When Apple Fans Go Crazy

Farhad Manjoo, excerpting his new book "True Enough: Learning to Live in a Post-Fact Society," on overzealous Mac fans:
Last year, I praised the iPhone in something of the way Romeo once praised Juliet: The device, I said, is revolutionary -- "it marks a new way of life. One day we'll all have iPhones, or things that aim to do what this first one does, and your life will be better for it." But because I'd concluded that the phone was, at the time, too expensive to keep (this was before Apple cut the price), several readers alleged that I was an Apple hater. For instance: "Does Salon actually pay you or are you being paid under the table by rival companies?" David Pogue, the New York Times' tech critic, gets much the same response. In 2005, he wrote a quite positive review of Apple's iPod Nano. His only problem with the music player was that, per gigabyte of music-storage space, the Nano was more expensive than the iPod Mini it replaced. Also, at the time, it wasn't available in multiple colors. These small slights prompted Apple fans to ask Pogue, among other things, whether he was happy "licking Bill Gates' balls."
I believe this is changing, thank God, as a lessening percentage of Mac users represent those persecuted stalwarts who kept the company going even when their computer were actually pretty crappy. And PC users have gotten more mellow over the years, finally conceding that the Mac can be a perfectly decent computing platform. Why Apple fans hate tech reporters [Machinist.Salon.com]
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14 Responses to When Apple Fans Go Crazy

  1. Skeptobot says:

    It is a selection effect.

    Far more people with extreme view points (aka idiots) are going to post a comment to a review compared to those that just go. “Yeah thats about right” and click away.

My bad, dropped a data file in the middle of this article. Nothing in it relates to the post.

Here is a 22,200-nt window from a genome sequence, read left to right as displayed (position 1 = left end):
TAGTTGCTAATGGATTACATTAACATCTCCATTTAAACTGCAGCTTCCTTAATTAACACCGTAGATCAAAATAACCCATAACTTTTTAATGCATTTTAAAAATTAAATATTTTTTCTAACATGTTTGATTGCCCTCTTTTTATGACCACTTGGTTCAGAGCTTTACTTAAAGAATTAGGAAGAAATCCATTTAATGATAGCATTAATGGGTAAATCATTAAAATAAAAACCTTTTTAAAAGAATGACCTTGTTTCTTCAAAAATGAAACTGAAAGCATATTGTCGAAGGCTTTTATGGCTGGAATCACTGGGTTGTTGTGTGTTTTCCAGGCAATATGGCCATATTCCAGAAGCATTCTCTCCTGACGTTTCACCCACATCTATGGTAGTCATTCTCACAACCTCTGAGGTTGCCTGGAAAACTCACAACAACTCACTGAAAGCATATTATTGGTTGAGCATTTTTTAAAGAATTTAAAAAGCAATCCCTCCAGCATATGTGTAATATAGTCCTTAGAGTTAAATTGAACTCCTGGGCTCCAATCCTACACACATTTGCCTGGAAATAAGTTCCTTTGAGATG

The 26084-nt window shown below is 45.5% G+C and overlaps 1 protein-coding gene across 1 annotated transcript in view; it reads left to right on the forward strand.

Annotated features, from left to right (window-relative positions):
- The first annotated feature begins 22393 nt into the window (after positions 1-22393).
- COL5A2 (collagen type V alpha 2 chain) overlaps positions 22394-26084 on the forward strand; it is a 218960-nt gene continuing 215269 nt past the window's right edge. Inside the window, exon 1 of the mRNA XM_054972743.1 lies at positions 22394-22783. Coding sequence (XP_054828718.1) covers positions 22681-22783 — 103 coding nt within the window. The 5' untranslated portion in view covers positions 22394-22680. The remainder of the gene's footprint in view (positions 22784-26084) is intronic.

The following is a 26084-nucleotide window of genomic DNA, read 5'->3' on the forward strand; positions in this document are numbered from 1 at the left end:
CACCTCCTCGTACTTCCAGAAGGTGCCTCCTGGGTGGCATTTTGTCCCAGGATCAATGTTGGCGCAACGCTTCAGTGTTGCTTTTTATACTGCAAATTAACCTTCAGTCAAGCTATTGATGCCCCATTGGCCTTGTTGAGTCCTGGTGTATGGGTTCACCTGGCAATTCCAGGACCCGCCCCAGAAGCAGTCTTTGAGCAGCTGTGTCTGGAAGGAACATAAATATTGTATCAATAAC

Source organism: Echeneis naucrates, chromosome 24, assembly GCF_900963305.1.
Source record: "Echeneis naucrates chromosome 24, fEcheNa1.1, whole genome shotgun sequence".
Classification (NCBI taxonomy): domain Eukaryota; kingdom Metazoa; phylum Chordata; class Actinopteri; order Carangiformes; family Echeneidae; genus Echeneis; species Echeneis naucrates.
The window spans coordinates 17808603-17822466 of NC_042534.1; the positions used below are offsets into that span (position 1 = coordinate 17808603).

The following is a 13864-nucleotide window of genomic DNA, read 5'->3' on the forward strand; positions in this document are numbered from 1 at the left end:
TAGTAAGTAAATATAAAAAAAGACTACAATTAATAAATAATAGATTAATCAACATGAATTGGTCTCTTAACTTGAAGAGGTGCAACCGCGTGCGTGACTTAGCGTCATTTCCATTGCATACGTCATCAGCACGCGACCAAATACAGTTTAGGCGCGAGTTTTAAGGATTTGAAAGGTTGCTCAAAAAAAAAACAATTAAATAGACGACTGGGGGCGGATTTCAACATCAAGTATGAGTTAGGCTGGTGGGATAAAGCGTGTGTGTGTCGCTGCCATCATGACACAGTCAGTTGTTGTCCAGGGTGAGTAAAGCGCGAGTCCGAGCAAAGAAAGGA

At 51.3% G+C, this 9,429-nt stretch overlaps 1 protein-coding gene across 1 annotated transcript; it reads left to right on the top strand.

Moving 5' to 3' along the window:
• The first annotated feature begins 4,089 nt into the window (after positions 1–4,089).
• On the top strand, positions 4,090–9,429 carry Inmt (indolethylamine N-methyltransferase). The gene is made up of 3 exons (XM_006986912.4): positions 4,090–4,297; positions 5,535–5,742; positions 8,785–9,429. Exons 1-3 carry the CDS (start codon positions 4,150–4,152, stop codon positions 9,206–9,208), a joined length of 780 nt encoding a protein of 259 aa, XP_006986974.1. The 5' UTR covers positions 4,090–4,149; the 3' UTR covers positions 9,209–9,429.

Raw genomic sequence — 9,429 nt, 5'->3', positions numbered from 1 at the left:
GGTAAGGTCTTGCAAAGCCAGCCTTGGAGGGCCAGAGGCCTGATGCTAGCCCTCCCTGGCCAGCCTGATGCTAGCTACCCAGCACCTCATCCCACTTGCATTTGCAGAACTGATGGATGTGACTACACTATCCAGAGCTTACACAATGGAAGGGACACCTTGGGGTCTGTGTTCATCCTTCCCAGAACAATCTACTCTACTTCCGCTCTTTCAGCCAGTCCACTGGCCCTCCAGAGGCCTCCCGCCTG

Comment sections inherently probe the edges of the bell curve.

  2. Alan says:

    Is it possible to be a Mac fan and not care for Apple’s other products? I really like their computers, but the other stuff I’m pretty much meh about, some things I’m sure are a rip-off, and please don’t get me started about iTunes. (Okay, I admit it, I’d take an iPhone in a heartbeat.)

    I do like Skeptobot’s last sentence.

  3. zman says:

    The distrust of all tech reporters, while not rational, isn’t entirely unfounded. MSFT has been known to pay off bloggers and tech reporters for negative stories about competitors. I know this sounds like paranoid bullshit, but read some of the internal emails/documents that came out during the iowa antitrust lawsuit.

    That said, I totally agree that a lot of mac users zealous morons. This is just to maybe explain part of why.

  4. Halloween Jack says:

    I think that it’s from the years and years of Apple haters predicting the company’s imminent demise; before Jobsy’s return, Wired had a cover titled “Pray” with Apple’s logo surrounded by a crown of thorns, and an article on 101 things that Apple should do to reverse its fortunes, getting halfway through the list before Steve Jobs was even mentioned. Granted, this was in the days when Wired was predicting that push technology was the Next Big Thing, and that “The Long Boom”, aka the dot-com bubble, would never end, but still. The occurrence of the word “beleaguered” in any article about Apple became a running joke among Mac fans. John Dvorak repeatedly published columns about how the company was on its last legs. And so on. The most extreme case was after the dot-bomb, when Apple was valued at about $4 billion on the stock market–at a time when it had $5 billion cash in the bank. How does that make sense?

    It gets tiring after a while.

  5. teapot7 says:

    > Granted, this was in the days when Wired was predicting that push technology was the Next Big Thing, and that “The Long Boom”, aka the dot-com bubble, would never end, but still.

    Has there ever been a time when Wired talked anything other than rubbish?

    I have such fond memories of that ‘long boom’ cover.

  6. Tomble says: